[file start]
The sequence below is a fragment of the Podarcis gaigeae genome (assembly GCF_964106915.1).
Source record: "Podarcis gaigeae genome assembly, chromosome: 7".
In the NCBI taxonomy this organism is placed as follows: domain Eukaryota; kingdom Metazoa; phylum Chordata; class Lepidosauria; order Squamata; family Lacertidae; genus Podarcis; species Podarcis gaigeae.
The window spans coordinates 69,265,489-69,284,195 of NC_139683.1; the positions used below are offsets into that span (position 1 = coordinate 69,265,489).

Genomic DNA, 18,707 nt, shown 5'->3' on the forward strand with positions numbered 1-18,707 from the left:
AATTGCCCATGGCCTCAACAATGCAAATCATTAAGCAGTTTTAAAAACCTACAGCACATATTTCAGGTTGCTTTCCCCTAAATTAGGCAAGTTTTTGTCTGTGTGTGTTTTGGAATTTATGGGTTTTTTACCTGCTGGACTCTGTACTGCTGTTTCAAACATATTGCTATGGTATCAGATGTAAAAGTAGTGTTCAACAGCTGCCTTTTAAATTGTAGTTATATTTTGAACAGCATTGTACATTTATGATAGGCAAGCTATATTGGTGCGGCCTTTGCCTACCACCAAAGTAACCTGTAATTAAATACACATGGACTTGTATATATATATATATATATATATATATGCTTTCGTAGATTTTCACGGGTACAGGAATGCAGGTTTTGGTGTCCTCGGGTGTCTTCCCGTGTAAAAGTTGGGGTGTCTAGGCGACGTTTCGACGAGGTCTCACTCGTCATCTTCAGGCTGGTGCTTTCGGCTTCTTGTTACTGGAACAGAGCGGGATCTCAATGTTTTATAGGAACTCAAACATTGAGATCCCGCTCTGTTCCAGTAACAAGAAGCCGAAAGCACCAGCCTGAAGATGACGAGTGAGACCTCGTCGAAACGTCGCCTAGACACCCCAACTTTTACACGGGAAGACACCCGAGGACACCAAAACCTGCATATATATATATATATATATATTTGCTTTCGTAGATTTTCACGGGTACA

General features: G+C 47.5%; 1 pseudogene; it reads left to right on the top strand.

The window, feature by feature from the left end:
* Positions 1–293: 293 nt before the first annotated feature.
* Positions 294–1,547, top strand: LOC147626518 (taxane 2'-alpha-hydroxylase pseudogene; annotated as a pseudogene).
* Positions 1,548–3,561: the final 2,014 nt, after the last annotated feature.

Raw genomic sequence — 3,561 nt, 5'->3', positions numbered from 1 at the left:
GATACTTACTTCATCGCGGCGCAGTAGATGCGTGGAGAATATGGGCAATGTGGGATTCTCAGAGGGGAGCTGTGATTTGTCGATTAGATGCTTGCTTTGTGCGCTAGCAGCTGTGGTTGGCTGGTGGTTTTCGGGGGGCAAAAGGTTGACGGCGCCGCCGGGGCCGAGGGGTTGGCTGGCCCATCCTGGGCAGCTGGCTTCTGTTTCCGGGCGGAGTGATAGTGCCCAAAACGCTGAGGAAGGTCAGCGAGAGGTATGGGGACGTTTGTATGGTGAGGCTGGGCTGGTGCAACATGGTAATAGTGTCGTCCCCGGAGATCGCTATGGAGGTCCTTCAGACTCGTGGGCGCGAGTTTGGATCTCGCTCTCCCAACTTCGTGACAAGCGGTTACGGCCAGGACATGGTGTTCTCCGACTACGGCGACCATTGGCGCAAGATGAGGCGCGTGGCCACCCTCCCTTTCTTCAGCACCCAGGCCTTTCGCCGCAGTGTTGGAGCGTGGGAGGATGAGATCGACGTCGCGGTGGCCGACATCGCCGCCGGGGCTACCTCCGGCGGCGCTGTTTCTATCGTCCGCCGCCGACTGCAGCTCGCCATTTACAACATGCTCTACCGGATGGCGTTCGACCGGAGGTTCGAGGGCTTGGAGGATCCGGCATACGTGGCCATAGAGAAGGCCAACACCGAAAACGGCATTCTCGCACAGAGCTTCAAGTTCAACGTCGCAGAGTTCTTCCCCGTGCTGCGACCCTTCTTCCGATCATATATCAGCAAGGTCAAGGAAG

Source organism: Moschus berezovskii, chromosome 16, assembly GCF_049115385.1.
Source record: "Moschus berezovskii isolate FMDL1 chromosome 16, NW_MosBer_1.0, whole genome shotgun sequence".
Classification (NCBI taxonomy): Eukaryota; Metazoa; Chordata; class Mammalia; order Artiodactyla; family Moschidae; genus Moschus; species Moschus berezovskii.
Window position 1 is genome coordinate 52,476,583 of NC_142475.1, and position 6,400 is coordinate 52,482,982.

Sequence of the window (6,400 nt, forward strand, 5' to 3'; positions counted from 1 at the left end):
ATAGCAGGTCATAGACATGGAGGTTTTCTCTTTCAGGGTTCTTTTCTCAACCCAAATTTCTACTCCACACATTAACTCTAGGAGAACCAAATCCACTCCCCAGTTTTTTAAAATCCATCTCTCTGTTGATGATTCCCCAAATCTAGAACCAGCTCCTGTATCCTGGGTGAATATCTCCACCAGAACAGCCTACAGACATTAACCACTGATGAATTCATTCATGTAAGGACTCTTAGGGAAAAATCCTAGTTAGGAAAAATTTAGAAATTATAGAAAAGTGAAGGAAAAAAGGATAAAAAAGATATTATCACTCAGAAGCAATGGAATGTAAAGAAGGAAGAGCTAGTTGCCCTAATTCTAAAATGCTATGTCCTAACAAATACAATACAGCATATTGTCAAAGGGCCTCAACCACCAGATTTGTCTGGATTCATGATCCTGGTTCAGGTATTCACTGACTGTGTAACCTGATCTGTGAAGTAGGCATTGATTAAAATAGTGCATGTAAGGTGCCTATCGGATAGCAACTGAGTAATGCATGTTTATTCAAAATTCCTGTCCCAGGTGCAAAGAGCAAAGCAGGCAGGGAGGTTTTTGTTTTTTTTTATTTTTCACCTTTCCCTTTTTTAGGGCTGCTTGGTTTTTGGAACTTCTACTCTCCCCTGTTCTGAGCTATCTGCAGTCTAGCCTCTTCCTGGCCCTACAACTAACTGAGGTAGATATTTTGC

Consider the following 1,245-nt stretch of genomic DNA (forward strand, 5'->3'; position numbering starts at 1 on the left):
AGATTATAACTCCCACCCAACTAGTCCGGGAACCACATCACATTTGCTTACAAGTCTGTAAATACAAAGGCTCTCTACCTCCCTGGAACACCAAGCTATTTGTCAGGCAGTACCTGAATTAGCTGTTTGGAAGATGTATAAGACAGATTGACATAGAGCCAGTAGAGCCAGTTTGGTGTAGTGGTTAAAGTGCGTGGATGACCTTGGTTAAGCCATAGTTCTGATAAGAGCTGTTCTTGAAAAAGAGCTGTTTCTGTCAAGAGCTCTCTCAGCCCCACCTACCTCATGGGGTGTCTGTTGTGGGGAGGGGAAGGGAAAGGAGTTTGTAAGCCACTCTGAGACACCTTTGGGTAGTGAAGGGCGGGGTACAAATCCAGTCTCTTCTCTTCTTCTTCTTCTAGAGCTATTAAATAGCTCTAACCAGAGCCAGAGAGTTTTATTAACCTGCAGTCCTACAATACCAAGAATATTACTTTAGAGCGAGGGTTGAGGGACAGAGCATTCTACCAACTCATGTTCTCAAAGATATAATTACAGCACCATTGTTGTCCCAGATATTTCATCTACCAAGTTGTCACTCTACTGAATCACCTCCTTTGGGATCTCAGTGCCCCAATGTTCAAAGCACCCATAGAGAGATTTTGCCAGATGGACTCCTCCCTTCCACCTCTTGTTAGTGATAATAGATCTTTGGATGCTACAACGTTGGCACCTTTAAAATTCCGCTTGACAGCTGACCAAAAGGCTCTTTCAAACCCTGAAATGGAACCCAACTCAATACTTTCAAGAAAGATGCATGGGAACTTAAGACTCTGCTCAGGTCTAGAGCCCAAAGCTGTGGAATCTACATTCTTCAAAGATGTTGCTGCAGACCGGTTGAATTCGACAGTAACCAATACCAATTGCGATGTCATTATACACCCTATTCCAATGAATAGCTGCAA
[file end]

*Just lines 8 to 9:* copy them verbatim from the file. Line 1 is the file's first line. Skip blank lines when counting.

The window, feature by feature from the left end:
* Positions 1–293: 293 nt before the first annotated feature.